Blue Slip

An All-Purpose Clothing Workhorse

Given the design and popularity of casual clothing in everyday living, not everyone has a regular need for a slip. That being said, when the occasion demands it, the correct choice of slip can make all the difference in how a particular garment is worn. They are still one of the most useful and utilitarian pieces of lingerie, partly because of their multiple styles and inherent versatility.

How Many Kinds?

There are two main kinds of slip: a full slip, and a half slip. Full slips hang from the shoulders and come in various lengths (knee, thigh, and ankle, for example). Half-slips fit like a skirt around the waist, and also come in varying lengths.

Typically, a little lace edging can be found at the bodice and hemlines of slips, though this is very modest compared to the lush embroidery found in historical under-layers. Half-slips can also be paired with a camisole to produce the same effect as a full slip. Rounding out the categories is a variety meant to be worn underneath trousers, called “pettipants.” These, like their swishier counterparts, can be found in varying lengths depending on design and need of the top layers.

What Does It Do?

The whole look and feel of slips may seem a little old-fashioned, yet they are immensely useful and comfortable. Ultimately, slips are designed to (at least in part) make any item of clothing more comfortable to wear.


This might be the most obvious reason to wear a slip: to prevent show-through of underwear, or to obscure the silhouette when in bright light. In this way, slips help preserve modesty and provide a little well-calculated mystery to the female form. A garment backed by a slip gains a certain class simply by association.


Slips provide a couple different kinds of protection, to both skin and fabric. Occasionally a garment will require a slip in order to hang correctly and skim over the female form in the most flattering way possible. It maintains this form whether the wearer is stationary or in movement, and maximizes the positive impact of any garment.

Not all materials that are impressive to the eye feel pleasant against the skin. Heavy wool suiting or stiff brocades can itch or chafe without an appropriate lining or in-between fabric layer. Metallic threads can rub most unpleasantly, as anyone who has worn ornate costumes or prom dresses can attest to. Slips in this case are protective, keeping the skin irritant-free and making an otherwise uncomfortable dress wearable.

Finally, slips protect your clothing. Day to day wear can stain clothes with sweat, deodorant, or other toiletries. By wearing a thin layer of fabric in between you and your outer clothing, you can extend the lifespan of any item.

Less laundering (and less wear and tear) is required of your more expensive clothing, whereas a slip (usually made of sturdy, hard-wearing materials) can withstand heavy washing, and can more affordably be replaced. Slips simply make good economic sense.


Modern-day slips are mostly made of slick nylon or nylon blends. Nylon is optimal because it’s an inexpensive, hard-wearing fabric that still has a luxurious hand and a smooth finish. Often slips have a charmeuse satin finish, making them extraordinarily pretty as well as useful.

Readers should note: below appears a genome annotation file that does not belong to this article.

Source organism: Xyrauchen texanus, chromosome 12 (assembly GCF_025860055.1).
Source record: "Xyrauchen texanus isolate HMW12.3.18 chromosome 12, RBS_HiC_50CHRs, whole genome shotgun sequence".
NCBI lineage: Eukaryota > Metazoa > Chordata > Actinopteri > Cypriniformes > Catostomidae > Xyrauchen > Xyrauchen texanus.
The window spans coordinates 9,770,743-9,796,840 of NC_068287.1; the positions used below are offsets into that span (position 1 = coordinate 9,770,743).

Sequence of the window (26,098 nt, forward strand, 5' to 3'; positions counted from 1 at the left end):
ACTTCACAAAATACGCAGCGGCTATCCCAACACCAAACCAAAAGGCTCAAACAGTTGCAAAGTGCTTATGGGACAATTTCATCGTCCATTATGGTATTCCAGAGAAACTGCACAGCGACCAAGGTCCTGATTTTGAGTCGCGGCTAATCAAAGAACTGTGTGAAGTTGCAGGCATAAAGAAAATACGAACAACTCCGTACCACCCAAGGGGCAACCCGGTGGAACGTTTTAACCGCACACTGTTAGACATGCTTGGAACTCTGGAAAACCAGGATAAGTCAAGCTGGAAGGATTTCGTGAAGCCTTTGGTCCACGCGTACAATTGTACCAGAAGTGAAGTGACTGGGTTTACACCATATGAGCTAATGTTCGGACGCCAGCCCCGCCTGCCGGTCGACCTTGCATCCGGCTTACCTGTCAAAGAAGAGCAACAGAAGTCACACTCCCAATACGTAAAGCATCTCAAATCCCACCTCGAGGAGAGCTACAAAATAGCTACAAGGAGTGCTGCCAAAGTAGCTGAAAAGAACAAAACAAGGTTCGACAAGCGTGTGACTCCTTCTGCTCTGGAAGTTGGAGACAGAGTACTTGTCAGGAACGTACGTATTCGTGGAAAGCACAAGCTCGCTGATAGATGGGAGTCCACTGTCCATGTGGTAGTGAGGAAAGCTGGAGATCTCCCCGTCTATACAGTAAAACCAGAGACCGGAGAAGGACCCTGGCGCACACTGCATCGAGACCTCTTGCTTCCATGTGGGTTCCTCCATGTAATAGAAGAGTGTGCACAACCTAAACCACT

Nylon came into heavy use during World War II as part of the conservation effort, and continues in popularity in ladies’ undergarments to the present day. Other fabrics used for slips include polyester, acetate, rayon, and silk. Rarely, and usually in hot climates, cotton is used as slip material. Though it does not have the same smooth, slippery finish as nylon, it allows the skin to breathe and decreases the heaviness of the dress worn.

Poise Starts on the Skin

As a side note, there is also the undeniable effect of wearing luxurious textiles against your skin. Wearing clothing that feels good and looks good makes the wearer also look and feel good. This is true with the most casual of sundresses and the most ornate of formal wear.

Though the design of modern slips is very plain, there is still some embellishment. Small, dainty notes of lace enhance femininity and the feel of how any particular dress or skirt fits the wearer. These embellishments stay subtle, in this day and age, due to the main need for slips to stay discreet underneath clothing.

When to Wear?

A lot of dresses, casual and otherwise, now have built-in linings that serve most of the purpose of a slip. That does not mean that it cannot be enhanced by the wearing of a slip underneath. The lining may provide discretion and allow the dress to hang properly; it still does not provide the protection to the fabric that a slip provides. Additionally, the extra layer of smooth material will only enhance and add elegance to the final presentation.

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1 comment

  1. Jennifer Philpott Reply

    Hi Ruth
    I have recently discovered and love wearing slips and it’s a pity there are not more opportunities to do this?
    I generally wear a slip about 1/4- 1/2” shorter than the dress.
    Only waist slips so far but usually wear dresses rather than skirts. What are the pros and cons of waist slip v full slip with a dress, or waist slip and camisole v full slip??_
    I recently saw an advert for a slip extender to lengthen a shorter dress! This looked delightful and sexy but I am not sure if I dare or indeed whether it may be suitable for work in a mixed office or just “best”?
    You seem to have your finger on this subject and any advice you can give me would be wonderful!
    Many thanks
    Jennifer (45)